Monday, January 23, 2006

The Long View

Kurt Vonnegut just made an interesting point on NPR's Morning Edition.

Speaking about his early novel, Player Piano, Vonnegut said that, as an employee of the PR department of General Electric, he was shown an early milling machine, one that worked off of punch cards (and I am old enough to have programmed computers by punch card. I did it in a college computer course, in an age when monitors" were called "VDT's," and were reserved for senior Computer Science majors. The rest of us did key-punch.) He noted that everyone stood around watching this new machine work, and they were quite sheepish about the implications. Machinists, said Mr. Vonnegut, were like musicians: men of great talent and skill, and this machine was basically replacing the violin player.

Or the pianist.

What struck me was how he described it. Everyone was thinking, he said, "What are we going to do with these wonderful men who have been so useful to us?" His novel arose from the recognition that "We have to give people something to do with life."

I'm rather surprised we don't think that way anymore. On the other hand, we do. Vonnegut goes on to analyze human activity in terms of tribes. He dissects the discussion of "intelligent design" in a surprising manner. Scientists, he argues, are behaving tribally by seeking to exclude the question "Where did we come from, and how is this marvelous machine (the human body) possible simply from the process of natural selection?" As Vonnegut says, it is what we're thinking about all the time: "How the hell did we really get this way?," and it is a bit peculiar to argue we cannot think that way inside the science class, when we think that way outside the science class.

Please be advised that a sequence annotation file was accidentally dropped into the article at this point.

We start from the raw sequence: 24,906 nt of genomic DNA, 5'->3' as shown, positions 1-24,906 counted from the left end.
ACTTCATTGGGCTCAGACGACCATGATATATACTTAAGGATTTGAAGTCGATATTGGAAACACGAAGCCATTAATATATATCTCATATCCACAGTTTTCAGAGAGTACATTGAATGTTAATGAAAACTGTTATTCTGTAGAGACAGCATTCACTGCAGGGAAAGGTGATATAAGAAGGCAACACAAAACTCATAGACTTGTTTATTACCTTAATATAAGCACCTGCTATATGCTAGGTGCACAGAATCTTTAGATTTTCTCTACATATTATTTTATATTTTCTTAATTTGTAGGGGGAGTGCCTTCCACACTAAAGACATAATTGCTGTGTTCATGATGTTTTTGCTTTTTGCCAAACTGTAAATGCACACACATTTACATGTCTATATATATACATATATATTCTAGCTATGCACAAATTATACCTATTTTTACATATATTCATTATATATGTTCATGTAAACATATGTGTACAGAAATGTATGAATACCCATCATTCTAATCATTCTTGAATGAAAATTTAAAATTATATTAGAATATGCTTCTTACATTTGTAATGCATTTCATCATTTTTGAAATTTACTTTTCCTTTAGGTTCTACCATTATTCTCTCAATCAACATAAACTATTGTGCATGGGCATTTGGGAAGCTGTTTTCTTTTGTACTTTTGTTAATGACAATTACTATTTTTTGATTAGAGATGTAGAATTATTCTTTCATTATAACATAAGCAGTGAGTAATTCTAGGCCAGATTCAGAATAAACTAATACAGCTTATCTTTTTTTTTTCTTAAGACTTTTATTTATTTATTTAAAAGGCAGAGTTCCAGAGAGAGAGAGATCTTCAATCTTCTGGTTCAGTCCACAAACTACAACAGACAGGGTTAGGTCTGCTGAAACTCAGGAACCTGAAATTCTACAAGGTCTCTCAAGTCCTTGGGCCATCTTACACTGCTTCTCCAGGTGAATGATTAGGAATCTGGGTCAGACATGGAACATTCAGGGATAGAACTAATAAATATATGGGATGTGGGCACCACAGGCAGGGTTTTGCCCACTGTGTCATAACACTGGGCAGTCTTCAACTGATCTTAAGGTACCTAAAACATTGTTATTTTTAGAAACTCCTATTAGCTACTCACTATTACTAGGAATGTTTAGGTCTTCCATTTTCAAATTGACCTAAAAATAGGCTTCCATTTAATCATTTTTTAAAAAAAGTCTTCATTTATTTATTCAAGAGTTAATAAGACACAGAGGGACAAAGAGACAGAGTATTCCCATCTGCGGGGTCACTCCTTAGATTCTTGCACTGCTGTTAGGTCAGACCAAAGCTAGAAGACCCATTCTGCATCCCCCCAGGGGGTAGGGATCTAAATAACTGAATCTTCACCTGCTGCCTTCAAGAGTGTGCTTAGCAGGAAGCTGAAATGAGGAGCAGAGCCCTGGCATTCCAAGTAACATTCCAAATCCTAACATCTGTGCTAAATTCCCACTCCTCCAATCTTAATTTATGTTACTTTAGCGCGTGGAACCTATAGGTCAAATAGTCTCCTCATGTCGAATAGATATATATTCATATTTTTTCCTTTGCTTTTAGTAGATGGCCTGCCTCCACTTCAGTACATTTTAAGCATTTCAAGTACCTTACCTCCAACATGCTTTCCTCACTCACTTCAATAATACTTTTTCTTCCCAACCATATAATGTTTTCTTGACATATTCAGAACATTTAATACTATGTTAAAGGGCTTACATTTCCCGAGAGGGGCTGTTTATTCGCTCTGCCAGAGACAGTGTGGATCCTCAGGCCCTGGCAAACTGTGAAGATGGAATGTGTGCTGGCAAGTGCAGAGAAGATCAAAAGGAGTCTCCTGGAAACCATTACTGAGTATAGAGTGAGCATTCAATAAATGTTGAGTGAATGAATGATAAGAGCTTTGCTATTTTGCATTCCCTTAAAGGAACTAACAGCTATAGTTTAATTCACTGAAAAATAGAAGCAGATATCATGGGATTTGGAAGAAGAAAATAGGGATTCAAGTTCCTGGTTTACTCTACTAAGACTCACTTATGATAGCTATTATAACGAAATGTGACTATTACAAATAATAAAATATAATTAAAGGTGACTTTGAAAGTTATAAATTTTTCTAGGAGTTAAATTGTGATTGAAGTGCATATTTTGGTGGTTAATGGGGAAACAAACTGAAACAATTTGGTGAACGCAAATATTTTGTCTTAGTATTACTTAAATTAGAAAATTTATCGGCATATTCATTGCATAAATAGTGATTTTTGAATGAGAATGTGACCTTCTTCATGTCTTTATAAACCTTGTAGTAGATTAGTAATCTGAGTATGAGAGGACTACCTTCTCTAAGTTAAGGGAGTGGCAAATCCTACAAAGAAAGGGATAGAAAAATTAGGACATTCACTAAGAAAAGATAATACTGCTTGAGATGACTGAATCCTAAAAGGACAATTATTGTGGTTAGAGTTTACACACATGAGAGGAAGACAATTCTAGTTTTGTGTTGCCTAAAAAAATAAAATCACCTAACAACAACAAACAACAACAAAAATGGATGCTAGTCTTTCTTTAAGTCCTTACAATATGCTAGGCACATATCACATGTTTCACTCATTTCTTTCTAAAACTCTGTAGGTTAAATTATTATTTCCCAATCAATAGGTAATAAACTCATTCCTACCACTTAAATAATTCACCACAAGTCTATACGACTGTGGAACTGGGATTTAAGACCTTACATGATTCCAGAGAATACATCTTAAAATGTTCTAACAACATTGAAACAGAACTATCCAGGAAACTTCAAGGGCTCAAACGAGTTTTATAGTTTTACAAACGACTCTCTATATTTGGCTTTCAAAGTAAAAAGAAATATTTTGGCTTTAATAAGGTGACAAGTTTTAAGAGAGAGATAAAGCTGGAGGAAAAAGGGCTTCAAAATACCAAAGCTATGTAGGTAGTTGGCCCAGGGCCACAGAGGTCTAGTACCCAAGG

Which is not, in the black/white terms of our public discourse, to say that the fundamentalists are right, or that Intelligent Design is either good science or good theology. But why do we think we can exclude the fundamental questions of philosophy (or theology) from certain fields of thought, and still fully understand ourselves, or our world?

So how do we still think about people as humans, not just widgets (the mythical fungible good of law school scenarios)? Mega-churches, primarily; the gospel of wealth which teaches that you, yes, you right there, are important enough to God to be rich and happy and maybe even famous. It is a poor replacement of an answer, but it is a very human replacement for an answer we have otherwise removed from consideration.

And it arises because our systems are failing to save us; so we are looking for a new system for our salvation. Consider the news today: Ford Motor Company is set to announce huge layoffs, primarily in its American factories. Part of the reason is marketing: Ford has been losing market share for over a decade now. But the most repeated reason is health-care costs. Many of us in left blogistan have hoped that the rising cost of health care on GM and Ford would lead to a rational national health care system such as the ones Europe and Canada and Japan have. But the system refuses to be our saviour. The American answer to the problem, instead, seems to be: employ fewer people.

And this time, we don't seem the least bit concerned about what those people are going to do with their lives.

No comments:

Post a Comment